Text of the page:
So I had the equipment that would fill the need. I also brought all my DSLR equipment- D600 body, with 14mm F/2.8, 28mm F/1.8, 50mm F/1.4, and 70-300mm F/4.5-5.6 lenses. I stuffed all my equipment into a carry-on bag and a camera bag, ready for the airport. There were only a few final obstacles between me and my destination: Airport security, and making sure my bags made it on the plane without them being selected for checked baggage due to full flights. Airport security was no problem (50+ pounds of glass and metal, no one blinks an eye…). Needless to say, everything made it safely.
Anderson, SC, August 21st- 1:08PM: First contact! Everyone celebrates the small bite out of the sun that we know to be the moon. After a few minutes of observing, we settle down for a while, eating lunch and cooling off in the shade. I keep an eye on my computer, which occasionally suffers through software glitches.
2:00PM: Electric excitement builds in all of us as we approach the culmination of the event. We still have a little while to totality, but the temperature continues to drop noticeably. The sky begins to change- the hue didn’t exactly change, I think it is better described as merely having less luminance. However, a large cloud bank looms in the western hemisphere of the sky, and I begin to fear that it is moving eastward.
2:33PM: -Minutes to totality- The clouds obscure, and then reveal, the sun in a tense cycle. The western hemisphere of the sky is completely blocked. I desperately try to capture what I can as the sun goes behind clouds, and the landscape continues to darken.
2:38PM: “Totality!” my friend shouts, and all the surroundings become dark. The temperature plummets. We, however, can see nothing: inopportune clouds blanket half the sky, including the now begun eclipse. Cicadas chirp, as if it were late evening. In desperation, I sit by my equipment, and take in the surroundings; Jupiter and stars are visible in the clear hemisphere. We continue to wait.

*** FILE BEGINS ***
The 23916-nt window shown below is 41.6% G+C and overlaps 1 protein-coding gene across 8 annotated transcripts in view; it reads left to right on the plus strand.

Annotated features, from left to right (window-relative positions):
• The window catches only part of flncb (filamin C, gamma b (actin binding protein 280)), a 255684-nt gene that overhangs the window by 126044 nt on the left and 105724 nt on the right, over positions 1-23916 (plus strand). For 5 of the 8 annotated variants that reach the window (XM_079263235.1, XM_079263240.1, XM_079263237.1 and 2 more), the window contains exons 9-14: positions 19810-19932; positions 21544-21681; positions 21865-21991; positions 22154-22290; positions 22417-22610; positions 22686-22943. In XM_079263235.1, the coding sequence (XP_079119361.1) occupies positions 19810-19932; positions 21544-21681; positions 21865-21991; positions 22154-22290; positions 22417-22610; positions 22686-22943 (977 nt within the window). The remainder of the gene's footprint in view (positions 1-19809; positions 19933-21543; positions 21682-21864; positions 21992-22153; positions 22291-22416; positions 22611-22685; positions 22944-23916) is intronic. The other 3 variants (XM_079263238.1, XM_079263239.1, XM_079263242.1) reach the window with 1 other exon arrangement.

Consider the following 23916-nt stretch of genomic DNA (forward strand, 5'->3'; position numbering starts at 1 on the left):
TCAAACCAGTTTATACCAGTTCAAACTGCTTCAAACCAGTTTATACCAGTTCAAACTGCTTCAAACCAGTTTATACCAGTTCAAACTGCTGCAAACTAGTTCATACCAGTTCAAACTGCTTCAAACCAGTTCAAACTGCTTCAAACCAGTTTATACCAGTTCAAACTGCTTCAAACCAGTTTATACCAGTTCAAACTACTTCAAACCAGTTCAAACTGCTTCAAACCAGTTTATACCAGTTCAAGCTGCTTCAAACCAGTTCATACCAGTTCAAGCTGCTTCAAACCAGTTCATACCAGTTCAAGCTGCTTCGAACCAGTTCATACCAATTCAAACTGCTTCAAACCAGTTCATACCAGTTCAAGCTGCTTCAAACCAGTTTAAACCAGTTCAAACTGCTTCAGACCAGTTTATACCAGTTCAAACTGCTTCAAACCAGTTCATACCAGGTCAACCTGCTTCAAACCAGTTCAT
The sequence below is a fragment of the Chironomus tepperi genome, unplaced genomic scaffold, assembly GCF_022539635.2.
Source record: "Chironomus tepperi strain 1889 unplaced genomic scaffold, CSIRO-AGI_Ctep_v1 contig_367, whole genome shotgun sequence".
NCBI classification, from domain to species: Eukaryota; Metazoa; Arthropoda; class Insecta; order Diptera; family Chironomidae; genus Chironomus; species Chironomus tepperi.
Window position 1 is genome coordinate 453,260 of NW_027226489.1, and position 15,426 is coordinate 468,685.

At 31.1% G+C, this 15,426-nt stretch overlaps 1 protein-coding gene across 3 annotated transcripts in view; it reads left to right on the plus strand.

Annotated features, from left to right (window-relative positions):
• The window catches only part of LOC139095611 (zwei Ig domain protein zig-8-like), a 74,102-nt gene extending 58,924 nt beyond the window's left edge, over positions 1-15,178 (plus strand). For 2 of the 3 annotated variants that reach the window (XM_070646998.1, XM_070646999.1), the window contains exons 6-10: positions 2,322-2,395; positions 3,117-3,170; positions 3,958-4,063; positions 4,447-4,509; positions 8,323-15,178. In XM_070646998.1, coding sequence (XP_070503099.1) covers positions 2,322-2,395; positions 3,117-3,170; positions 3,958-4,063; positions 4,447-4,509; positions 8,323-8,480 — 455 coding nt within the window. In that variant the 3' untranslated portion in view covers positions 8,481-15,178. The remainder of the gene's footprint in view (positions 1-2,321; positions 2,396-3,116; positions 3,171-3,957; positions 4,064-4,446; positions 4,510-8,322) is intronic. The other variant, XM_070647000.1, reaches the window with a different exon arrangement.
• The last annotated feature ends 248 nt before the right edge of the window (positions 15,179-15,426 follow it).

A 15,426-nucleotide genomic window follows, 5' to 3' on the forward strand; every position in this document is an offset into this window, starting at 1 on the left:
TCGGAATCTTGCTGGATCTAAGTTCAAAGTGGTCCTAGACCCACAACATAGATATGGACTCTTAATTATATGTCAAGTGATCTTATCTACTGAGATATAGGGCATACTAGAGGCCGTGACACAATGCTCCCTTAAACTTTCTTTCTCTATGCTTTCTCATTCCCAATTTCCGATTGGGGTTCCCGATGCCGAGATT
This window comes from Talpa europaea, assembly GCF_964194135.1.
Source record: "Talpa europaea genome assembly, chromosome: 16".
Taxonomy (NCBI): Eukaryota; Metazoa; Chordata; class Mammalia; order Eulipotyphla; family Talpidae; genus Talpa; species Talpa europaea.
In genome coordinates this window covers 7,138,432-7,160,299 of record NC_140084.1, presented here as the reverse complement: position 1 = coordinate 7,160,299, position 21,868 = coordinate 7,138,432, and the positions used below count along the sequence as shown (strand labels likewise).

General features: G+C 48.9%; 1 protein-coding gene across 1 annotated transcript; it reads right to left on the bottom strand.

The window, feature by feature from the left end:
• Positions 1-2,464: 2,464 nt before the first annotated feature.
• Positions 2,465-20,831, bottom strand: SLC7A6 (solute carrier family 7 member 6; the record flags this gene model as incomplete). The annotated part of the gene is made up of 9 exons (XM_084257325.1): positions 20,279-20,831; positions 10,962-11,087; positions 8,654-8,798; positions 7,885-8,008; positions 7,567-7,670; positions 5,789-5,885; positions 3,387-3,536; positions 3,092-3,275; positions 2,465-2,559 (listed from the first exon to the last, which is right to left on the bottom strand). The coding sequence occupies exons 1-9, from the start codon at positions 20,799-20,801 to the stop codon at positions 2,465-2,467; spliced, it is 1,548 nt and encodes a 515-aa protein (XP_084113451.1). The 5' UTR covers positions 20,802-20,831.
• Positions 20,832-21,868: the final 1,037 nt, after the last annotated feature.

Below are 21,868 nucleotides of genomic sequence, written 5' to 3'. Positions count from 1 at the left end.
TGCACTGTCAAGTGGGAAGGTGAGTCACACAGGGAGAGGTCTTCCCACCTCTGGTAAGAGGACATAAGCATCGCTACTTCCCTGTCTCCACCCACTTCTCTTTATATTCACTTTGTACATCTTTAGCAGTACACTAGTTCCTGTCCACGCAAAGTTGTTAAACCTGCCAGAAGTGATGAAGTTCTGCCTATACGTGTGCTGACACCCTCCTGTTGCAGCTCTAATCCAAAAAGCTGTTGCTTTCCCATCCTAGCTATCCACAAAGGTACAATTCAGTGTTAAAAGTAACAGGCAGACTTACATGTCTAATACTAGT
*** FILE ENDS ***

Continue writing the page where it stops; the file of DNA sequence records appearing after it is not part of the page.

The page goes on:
“There it is!” someone cried. I look up, and the clouds parted to show us the firey spectacle. I grab my binoculars and soak in the black orb and luminous corona. I point out to my family and friends the bright pink prominences on the limb. I hand the binoculars to my friends and desperately try to capture the scene; however, in the moment I made the wrong adjustments and ended up recording nothing.
2:40PM: I realize my mistake, but too late! Totality is ending, and I capture as many frames as I can. For everyone’s safety, I remind them that all safety filters must be worn again at this point. I feel, simultaneously, joy and defeat. I am happy that I got to see anything, but I regret not capturing it well. I came away with a little over 500 frames as totality ended (video clip above). For the next hour, clouds completely block the sun, after which they give way to a sunny afternoon and the last few stages of the eclipse.
Traffic greatly lengthened our journey back to Alabama, but I did not mind that much. I had great fun and made many memories on that trip. I now look forward to 2024, when another solar eclipse will visit the United States. Until then, the wait and the planning begin again. My family, too, now eagerly awaits the enticing shadow of the moon. The drama will begin again, and more memories will be made. If you missed totality on this one, don’t miss it again in seven years. Nowhere else in our solar system has God seen fit to provide a planet with a moon that spans the same angular diameter as our star, as seen from the planet. Go see it! You will have your own Eclipse Story to tell.